On July 5, Tunisian Prime Minister Youssef Chaed declared an official ban on the use of the niqab in the country’s public institutions. The ban came about in the aftermath of a double suicide bombing in the capital, Tunis. One of the attacks, which took place on June 27, AlJazeera reported that a witness saw one of the bombers disguising themselves with a niqab.
While in the West, bans on face-covering veils are causing controversial discussions, in the case of Tunisia, this might be precisely what the country needs.
The Introduction Of the Ban
Even though the country’s religious demography consists of 98 percent Sunni Muslims, the country has long felt a growing divide between its secular and Islamist forces. The country is seen as progressive compared to other North African countries and has a complicated relationship with religious clothing. When Tunisia was a French colony, the Tunisian elites followed a nation of ‘colonial modernity’ and viewed the veil as backward and oppressive. This mindset of ‘unveiling to modernize’ is rooted in the Tunisian national identity, causing a cultural divide between the secular and the religious. The government banned the use of the hijab and niqab up until the Arab Spring under the rule of secular leader Zine El Abidine Ben Ali. After 2011, Tunisian women were allowed to wear religious clothing after decades of ban. However, due to the political instability that the Arab Spring catalyzed, the influence of Islamist terrorist groups grew substantially all over North Africa. Seeing the increasing potential threat, the Ministry of Interior of the newly elected secular government passed ‘controls’ on the niqab, fearing that terrorists could use it to cover weapons and bombs. Amid the growing secular-religious tensions in the country, the secular government won re-elections in 2016, and Youssef Chaed was named Prime Minister. In his primary address, Chaed told his people that they ‘must be prepared to make sacrifices’ and named his top priority to be the war on terrorism. Tunisia saw a string of terror incidents targeting both civilians and military forces in 2015 and 2016, which continued up to the 2019 twin suicide bombings on the capital. Thus, it does not come as a surprise that the Prime Minister felt a call to action. It is the string of terror attacks along with the use of face-covering veils as vehicles for terrorism that is causing the need for new legislation. While national security depends on restricting the use of face-covering veils, a ban will not come without its downsides.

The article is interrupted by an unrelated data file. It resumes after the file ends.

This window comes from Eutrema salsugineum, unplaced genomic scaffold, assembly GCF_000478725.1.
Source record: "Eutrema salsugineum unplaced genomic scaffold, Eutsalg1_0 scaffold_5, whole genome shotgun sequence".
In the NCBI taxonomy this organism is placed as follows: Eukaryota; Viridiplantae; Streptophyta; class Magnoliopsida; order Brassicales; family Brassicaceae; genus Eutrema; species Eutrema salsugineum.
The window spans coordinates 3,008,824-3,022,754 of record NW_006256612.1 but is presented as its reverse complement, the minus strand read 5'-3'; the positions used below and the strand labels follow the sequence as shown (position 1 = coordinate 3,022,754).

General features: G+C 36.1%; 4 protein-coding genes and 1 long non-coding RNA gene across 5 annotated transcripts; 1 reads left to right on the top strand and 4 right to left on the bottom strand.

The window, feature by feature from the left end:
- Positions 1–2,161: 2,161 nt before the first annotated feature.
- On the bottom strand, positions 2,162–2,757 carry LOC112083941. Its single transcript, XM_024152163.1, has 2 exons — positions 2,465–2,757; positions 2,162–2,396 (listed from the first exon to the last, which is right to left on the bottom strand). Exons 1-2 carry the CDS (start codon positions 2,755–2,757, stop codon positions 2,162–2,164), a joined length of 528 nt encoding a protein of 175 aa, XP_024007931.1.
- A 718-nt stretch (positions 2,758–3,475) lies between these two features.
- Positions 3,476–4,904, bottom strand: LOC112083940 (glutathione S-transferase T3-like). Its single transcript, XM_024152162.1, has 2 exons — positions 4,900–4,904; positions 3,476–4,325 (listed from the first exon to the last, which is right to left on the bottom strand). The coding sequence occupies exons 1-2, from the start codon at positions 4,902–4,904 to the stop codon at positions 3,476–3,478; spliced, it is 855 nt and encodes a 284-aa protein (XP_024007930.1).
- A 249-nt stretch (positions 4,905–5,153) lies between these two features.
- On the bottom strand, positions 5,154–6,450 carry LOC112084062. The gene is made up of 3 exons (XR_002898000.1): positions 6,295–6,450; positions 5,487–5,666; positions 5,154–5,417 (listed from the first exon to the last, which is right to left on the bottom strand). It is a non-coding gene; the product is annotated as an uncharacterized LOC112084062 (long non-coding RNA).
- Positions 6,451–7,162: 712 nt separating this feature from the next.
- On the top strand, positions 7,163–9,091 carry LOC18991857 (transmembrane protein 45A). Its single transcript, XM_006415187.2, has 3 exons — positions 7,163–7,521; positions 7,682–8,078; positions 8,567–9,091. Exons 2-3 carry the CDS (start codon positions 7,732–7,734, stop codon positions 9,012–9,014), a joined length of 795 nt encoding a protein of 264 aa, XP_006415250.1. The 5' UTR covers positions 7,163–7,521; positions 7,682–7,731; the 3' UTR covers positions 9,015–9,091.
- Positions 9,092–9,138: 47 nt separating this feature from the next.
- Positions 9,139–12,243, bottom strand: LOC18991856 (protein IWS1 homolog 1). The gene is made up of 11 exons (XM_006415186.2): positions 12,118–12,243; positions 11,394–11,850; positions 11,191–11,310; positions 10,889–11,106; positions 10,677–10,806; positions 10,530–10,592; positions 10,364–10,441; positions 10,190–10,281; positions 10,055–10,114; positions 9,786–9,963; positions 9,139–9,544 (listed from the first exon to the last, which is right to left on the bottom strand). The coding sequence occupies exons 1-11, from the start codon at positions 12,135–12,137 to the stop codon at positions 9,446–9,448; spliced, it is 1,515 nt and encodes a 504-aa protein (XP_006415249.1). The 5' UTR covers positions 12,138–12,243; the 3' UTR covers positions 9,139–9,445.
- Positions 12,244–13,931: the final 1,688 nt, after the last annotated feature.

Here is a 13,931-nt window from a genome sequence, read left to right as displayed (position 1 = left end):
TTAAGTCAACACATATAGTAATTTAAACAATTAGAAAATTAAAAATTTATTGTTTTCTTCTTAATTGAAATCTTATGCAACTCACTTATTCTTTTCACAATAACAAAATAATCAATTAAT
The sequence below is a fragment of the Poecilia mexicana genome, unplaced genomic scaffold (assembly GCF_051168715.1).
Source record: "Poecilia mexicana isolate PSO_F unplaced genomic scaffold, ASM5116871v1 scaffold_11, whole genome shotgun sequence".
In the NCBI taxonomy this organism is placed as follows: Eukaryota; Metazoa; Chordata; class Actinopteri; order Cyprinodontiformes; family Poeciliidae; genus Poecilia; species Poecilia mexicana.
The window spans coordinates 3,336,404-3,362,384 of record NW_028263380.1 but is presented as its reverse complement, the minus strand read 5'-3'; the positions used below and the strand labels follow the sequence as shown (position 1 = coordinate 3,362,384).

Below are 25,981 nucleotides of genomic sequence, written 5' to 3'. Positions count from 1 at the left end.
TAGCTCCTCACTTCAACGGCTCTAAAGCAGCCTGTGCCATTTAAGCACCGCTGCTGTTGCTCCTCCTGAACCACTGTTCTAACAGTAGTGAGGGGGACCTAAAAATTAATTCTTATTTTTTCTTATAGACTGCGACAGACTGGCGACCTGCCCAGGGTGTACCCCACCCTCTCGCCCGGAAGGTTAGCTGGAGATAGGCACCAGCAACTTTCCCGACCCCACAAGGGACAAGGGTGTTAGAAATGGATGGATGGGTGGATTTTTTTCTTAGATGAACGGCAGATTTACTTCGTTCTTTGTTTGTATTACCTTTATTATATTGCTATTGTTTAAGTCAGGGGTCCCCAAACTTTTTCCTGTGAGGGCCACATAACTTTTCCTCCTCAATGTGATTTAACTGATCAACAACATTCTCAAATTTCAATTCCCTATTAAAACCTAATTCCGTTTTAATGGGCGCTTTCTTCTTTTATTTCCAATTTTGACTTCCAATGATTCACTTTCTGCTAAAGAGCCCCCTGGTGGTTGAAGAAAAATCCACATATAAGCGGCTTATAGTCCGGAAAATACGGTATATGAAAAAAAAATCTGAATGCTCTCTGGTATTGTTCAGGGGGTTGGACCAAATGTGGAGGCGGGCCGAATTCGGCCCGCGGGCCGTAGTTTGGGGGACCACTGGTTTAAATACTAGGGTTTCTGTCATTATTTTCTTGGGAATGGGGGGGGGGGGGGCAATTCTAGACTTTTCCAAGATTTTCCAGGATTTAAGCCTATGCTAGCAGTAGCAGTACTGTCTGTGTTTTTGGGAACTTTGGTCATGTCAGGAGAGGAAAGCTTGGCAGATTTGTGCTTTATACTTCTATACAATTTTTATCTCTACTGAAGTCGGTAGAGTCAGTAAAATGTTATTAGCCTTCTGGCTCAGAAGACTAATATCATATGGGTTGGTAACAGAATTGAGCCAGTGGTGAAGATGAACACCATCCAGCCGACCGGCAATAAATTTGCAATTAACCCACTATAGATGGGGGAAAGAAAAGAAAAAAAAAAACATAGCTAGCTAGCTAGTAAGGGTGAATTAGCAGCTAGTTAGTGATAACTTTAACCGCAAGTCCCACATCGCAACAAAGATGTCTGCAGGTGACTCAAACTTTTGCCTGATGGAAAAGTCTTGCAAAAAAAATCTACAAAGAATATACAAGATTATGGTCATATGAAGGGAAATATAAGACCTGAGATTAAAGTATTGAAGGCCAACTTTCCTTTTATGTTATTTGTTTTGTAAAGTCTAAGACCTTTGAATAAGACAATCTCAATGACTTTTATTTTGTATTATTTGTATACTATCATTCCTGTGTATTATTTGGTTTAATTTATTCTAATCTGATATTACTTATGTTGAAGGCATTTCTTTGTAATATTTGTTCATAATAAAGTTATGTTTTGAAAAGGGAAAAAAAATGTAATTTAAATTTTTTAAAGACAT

The Question Regarding Freedom of Expression
When the first niqab controls came about in Tunisia in 2014, women expressed their dislike for such restrictions. Students such as Habiba, a 21-year-old university student, said to AlJazeera, “It is my face, and I am free to cover or uncover it.” The veil is supposed to serve as a sign of modesty, and in a secular society, it is not up to the state to tell the individual how they ought to practice their faith. However, the acceptance for religious clothing sharply declines when referring to burqas and niqab as a form of expressing religious identity. There are significant distinctions to be made between different veils. The hijab is a scarf that covers the hair but leaves the face of the beholder fully visible. The niqab covers the hair and most of the face, leaving only the eyes visible. A Burqa fully covers the body and the face, including the eyes. Saloua Kennou, the president of the Association of Tunisian Women for Research and Development (AFTURD), told Morocco World News she hopes that the ban will be definitive. In the West, we often argue that women should be “free” to wear what they want. Thus, denying anyone their right to cover their face is seen as a human rights violation. However, some, like Saloua, argue that, “The niqab hides women, makes them silhouettes, objects that need to be hidden.” In this context, Tunisian women rejecting the niqab might be construed as an act of feminism and one can effectively diffuse the argument that face-covering veils are a human rights issue. However, human rights groups are warning against legally restricting its use. Amnesty International warns of the stigmatizing effects nationwide bans will have on veil users and that the bans may cause religious violence and hate crimes. It may also have unforeseen consequences on the women who use face-covering veils. Agnes de Feo, a French sociologist, studies the use of veils in France and other places. After France banned the use of the niqab and burqa in 2010, she started documenting the effects the ban had on users. She found that women using niqabs and burqas felt a loss in their autonomy to express their religious identity and viewed the ban as French institutional discrimination against Muslim women. They stopped going outside and chose to stay at home. The effect of a ban might be counterproductive as the isolation of a minority will leave them more vulnerable to extremism and radicalization.